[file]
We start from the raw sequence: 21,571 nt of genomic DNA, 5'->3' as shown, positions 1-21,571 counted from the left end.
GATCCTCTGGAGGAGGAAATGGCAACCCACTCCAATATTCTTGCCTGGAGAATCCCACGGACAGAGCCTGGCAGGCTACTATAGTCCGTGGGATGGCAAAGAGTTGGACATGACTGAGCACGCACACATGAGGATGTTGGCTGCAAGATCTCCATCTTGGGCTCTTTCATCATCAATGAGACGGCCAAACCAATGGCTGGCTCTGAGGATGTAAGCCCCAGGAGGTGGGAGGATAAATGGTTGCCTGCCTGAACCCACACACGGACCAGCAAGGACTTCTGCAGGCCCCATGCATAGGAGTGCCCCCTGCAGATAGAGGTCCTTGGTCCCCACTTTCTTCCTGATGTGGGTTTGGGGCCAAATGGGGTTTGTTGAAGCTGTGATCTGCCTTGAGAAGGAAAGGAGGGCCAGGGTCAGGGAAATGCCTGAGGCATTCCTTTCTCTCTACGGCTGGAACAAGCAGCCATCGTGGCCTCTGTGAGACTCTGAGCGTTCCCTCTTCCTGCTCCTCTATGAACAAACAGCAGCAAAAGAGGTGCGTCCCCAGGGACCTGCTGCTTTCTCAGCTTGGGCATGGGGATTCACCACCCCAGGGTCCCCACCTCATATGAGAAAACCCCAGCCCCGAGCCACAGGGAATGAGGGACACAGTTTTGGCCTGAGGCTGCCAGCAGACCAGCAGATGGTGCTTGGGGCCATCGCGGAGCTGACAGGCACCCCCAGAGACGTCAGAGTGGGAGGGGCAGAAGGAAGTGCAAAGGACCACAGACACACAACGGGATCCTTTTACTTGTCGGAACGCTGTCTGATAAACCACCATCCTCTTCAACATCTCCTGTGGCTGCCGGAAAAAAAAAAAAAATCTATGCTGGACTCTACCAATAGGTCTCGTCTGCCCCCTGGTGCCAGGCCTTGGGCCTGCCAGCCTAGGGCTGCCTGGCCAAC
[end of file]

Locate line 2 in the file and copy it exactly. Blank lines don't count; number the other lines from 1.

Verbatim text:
GATCCTCTGGAGGAGGAAATGGCAACCCACTCCAATATTCTTGCCTGGAGAATCCCACGGACAGAGCCTGGCAGGCTACTATAGTCCGTGGGATGGCAAAGAGTTGGACATGACTGAGCACGCACACATGAGGATGTTGGCTGCAAGATCTCCATCTTGGGCTCTTTCATCATCAATGAGACGGCCAAACCAATGGCTGGCTCTGAGGATGTAAGCCCCAGGAGGTGGGAGGATAAATGGTTGCCTGCCTGAACCCACACACGGACCAGCAAGGACTTCTGCAGGCCCCATGCATAGGAGTGCCCCCTGCAGATAGAGGTCCTTGGTCCCCACTTTCTTCCTGATGTGGGTTTGGGGCCAAATGGGGTTTGTTGAAGCTGTGATCTGCCTTGAGAAGGAAAGGAGGGCCAGGGTCAGGGAAATGCCTGAGGCATTCCTTTCTCTCTACGGCTGGAACAAGCAGCCATCGTGGCCTCTGTGAGACTCTGAGCGTTCCCTCTTCCTGCTCCTCTATGAACAAACAGCAGCAAAAGAGGTGCGTCCCCAGGGACCTGCTGCTTTCTCAGCTTGGGCATGGGGATTCACCACCCCAGGGTCCCCACCTCATATGAGAAAACCCCAGCCCCGAGCCACAGGGAATGAGGGACACAGTTTTGGCCTGAGGCTGCCAGCAGACCAGCAGATGGTGCTTGGGGCCATCGCGGAGCTGACAGGCACCCCCAGAGACGTCAGAGTGGGAGGGGCAGAAGGAAGTGCAAAGGACCACAGACACACAACGGGATCCTTTTACTTGTCGGAACGCTGTCTGATAAACCACCATCCTCTTCAACATCTCCTGTGGCTGCCGGAAAAAAAAAAAAAATCTATGCTGGACTCTACCAATAGGTCTCGTCTGCCCCCTGGTGCCAGGCCTTGGGCCTGCCAGCCTAGGGCTGCCTGGCCAAC